Lee A. Resnick, MD, FAAFP
In this issue of JUCM, The Journal of Urgent Care Medicine, we excerpt the landmark report, “No Appointment Needed: The Resurgence of Urgent Care Centers in the United States”. Funded by the California HealthCare Foundation, and authored by Robin M. Weinick, PhD and Renée M. Betancourt, BA, the report represents the first comprehensive look into urgent care practice and the urgent care industry.
Everything from business models and staffing to healthcare delivery and training is discussed. While the report clarifies many aspects of urgent care practice, questions remain. Paramount among them: What constitutes an urgent care center? The report concedes there is no nationally accepted definition, but ventures that there are a few distinguishing characteristics, such as an emphasis on walk-in or unscheduled patients, extended evening and weekend hours, and an array of services that exceeds those offered in a traditional primary care practice. We acknowledge the importance of more clearly defining and benchmarking urgent care practice, and Dr. Weinick’s work is the first effort towards this end.
As an assistant professor at Harvard Medical School and a senior scientist at the Institute for Health Policy, Massachusetts General Hospital, Dr. Weinick has focused her research career, in part, on improving access to quality healthcare in the United States. Recently, she has taken a specific interest in urgent care as a healthcare delivery model, as witnessed in her groundbreaking
UCA was so impressed with her work that we decided to provide funding to support the expansion of her research in the field. Dr. Weinick is now engaged in the development of the first national urgent care sampling frame and first formal urgent care benchmarking study.
Dr. Weinick’s experience and leadership in health services research ensures proper study design, methods, and power, all of which lend credibility to the findings, and legitimately put urgent care on the map of our nation’s healthcare delivery system.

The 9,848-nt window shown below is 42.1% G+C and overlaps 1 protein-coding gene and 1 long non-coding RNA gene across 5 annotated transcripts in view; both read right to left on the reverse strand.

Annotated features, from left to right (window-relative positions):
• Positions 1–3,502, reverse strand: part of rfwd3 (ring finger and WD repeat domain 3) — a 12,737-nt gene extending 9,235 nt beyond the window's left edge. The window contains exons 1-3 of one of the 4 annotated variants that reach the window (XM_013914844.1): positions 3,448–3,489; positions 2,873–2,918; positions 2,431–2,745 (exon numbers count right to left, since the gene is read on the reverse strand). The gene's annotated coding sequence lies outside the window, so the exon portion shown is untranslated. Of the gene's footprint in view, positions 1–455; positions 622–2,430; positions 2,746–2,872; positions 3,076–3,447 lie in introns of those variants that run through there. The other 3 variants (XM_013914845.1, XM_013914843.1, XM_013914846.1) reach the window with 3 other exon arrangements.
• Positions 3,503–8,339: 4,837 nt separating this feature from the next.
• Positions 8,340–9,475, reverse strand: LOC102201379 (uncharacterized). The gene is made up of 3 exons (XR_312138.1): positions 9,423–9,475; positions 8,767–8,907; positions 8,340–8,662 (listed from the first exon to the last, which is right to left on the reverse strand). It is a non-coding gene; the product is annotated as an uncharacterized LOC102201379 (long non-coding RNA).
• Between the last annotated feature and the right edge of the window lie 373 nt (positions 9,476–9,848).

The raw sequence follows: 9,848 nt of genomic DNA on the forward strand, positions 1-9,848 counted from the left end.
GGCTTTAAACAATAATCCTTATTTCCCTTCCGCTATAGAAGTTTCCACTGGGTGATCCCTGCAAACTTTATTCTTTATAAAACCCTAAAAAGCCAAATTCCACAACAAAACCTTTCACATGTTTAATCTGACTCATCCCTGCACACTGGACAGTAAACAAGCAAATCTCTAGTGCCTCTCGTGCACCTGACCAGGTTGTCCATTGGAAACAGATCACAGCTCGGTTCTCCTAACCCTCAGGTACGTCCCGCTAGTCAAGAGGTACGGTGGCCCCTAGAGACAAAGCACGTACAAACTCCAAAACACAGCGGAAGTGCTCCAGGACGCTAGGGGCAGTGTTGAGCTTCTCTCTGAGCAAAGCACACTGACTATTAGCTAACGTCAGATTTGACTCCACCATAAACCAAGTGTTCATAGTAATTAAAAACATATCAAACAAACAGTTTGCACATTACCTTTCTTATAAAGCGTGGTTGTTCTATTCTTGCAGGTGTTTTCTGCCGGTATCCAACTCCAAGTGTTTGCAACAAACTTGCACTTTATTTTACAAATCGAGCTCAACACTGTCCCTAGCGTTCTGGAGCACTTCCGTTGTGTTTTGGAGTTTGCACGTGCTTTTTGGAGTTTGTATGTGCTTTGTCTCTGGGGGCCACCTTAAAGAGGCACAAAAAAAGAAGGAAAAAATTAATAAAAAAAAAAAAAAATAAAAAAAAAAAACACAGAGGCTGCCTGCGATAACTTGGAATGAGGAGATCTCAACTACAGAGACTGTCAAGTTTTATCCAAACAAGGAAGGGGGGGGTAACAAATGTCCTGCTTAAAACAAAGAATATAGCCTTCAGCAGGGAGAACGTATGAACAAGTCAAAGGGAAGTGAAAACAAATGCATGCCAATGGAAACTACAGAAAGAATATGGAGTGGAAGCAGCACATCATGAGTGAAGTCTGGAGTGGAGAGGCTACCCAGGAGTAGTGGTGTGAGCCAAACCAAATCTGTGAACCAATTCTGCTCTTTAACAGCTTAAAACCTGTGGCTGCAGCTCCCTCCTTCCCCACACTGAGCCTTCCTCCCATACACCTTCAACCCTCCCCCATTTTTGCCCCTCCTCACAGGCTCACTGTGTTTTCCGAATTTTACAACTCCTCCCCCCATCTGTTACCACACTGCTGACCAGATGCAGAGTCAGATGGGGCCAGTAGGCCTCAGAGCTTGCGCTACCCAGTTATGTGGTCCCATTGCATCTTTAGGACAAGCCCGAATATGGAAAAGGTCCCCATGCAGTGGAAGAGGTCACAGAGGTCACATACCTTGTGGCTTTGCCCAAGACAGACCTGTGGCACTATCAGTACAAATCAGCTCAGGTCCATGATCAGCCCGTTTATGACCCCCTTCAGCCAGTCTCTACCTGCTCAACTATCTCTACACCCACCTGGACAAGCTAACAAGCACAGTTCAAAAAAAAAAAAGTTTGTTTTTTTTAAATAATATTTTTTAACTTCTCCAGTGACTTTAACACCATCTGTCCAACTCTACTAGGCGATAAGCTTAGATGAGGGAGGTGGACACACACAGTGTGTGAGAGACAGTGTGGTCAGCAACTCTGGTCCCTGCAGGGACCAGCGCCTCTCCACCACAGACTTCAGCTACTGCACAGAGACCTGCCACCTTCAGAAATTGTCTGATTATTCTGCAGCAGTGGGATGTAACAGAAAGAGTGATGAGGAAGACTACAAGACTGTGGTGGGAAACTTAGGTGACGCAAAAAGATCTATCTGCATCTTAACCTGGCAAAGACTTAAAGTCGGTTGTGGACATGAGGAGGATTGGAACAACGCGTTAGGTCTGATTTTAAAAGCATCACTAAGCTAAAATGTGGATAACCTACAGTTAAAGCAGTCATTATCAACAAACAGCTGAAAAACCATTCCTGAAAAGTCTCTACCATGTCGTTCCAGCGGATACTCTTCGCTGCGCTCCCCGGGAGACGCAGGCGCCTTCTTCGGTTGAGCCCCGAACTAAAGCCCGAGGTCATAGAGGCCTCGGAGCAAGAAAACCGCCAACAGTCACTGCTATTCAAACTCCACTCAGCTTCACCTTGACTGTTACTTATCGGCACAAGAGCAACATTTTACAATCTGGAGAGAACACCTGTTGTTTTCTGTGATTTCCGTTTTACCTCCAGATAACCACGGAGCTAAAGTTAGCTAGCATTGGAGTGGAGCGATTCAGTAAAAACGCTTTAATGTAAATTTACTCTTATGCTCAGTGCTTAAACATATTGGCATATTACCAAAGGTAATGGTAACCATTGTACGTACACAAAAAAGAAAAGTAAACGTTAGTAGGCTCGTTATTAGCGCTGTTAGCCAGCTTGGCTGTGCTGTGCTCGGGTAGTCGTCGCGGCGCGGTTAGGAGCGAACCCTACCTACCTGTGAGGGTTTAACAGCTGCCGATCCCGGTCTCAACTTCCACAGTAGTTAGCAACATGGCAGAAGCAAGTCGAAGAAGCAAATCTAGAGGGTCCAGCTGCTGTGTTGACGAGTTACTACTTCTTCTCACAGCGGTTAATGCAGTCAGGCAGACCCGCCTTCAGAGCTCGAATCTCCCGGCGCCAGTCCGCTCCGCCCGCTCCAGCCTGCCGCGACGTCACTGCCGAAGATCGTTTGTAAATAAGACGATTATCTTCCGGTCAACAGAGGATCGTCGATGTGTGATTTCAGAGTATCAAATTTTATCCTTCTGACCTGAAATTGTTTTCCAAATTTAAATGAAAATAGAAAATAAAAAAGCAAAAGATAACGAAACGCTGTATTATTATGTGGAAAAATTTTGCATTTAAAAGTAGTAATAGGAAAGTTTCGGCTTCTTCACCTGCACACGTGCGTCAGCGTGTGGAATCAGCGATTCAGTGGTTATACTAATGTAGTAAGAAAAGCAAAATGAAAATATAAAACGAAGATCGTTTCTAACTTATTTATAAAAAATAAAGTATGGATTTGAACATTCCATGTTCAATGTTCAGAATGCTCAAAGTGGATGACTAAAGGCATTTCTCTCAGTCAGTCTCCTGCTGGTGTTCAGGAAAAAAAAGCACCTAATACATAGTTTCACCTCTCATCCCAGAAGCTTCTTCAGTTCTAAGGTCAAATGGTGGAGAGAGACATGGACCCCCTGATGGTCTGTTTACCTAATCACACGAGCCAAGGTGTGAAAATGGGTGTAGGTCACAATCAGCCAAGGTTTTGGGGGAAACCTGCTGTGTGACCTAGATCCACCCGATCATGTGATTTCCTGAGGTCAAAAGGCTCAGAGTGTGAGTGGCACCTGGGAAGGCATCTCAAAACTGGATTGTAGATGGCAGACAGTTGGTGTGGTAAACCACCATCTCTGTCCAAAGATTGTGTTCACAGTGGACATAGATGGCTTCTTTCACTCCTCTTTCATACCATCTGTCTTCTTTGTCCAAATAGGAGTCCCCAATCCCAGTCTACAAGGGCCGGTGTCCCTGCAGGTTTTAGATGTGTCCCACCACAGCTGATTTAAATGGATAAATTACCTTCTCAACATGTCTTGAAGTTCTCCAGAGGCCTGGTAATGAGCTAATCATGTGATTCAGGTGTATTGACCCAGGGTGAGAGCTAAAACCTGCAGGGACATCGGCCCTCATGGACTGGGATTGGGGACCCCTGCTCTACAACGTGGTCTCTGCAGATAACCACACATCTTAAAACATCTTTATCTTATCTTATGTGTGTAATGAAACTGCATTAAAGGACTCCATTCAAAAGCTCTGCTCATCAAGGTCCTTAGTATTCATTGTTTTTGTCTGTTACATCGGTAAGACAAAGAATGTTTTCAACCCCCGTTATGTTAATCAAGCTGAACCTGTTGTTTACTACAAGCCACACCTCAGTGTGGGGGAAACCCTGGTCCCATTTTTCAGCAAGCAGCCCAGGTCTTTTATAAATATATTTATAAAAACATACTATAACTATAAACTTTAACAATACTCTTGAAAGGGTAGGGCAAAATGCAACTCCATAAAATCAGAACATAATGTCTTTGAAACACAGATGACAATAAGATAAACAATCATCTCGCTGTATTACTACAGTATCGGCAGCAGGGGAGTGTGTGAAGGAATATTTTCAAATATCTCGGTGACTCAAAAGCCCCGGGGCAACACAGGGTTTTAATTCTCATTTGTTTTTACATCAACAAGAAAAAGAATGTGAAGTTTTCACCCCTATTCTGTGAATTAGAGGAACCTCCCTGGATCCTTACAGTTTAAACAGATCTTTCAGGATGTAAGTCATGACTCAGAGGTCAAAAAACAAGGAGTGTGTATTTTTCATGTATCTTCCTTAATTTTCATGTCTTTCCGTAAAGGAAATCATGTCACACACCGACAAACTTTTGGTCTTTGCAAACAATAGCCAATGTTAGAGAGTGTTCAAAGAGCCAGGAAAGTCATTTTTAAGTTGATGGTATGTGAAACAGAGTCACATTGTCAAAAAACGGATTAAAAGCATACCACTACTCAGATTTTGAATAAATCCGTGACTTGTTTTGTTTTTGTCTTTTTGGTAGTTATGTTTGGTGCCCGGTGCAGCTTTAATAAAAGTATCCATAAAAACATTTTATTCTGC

We all see the everyday impact of urgent care. It is now time to formally quantify that impact and qualify what we do and how we do it. This is the critical work of an evolved organization representing an evolving discipline. UCA is proud to provide full funding for this project, and will use its results to support the interests of urgent care practitioners, industry, and patients alike.
In addition to this project, UCA, in an effort to better disseminate the core competencies of urgent care practice, has hired two consultants to provide our members valueadded content to improve their clinical care and practice management alike.
Alan Ayers, MBA, MAcc will be tasked with developing practice management tools and our business curriculum, as well as unique ways to bring this material to our members. Alan brings a wealth of consulting expertise, and has proven success as an urgent care business leader.
On the clinical front, UCA welcomes Dr. Phillip Disraeli as director of clinical program development. Dr. Disraeli is a seasoned urgent care practitioner and former family medicine residency director. He will be working to bring our members unique learning opportunities at all skill levels.
As highlighted in Dr. Weinick’s report, the clinical competencies in urgent care medicine are broad. To ensure our practitioners deliver the highest quality care, we believe strongly in the need for specific urgent care training both for new graduates and experienced practitioners. In addition, Dr. Disraeli will work with the quality committee in their efforts to establish “best practices” in urgent care.
Just some of the ways UCA is working for you, building a stronger urgent care industry behind excellence in clinical practice and benchmarked standards.
Please support our efforts by becoming a member of UCA, joining us at the 2008 Urgent Care Annual Convention in New Orleans (April 29-May 2), and contributing to our many efforts, including this journal. Visit www.ucaoa.org to learn more.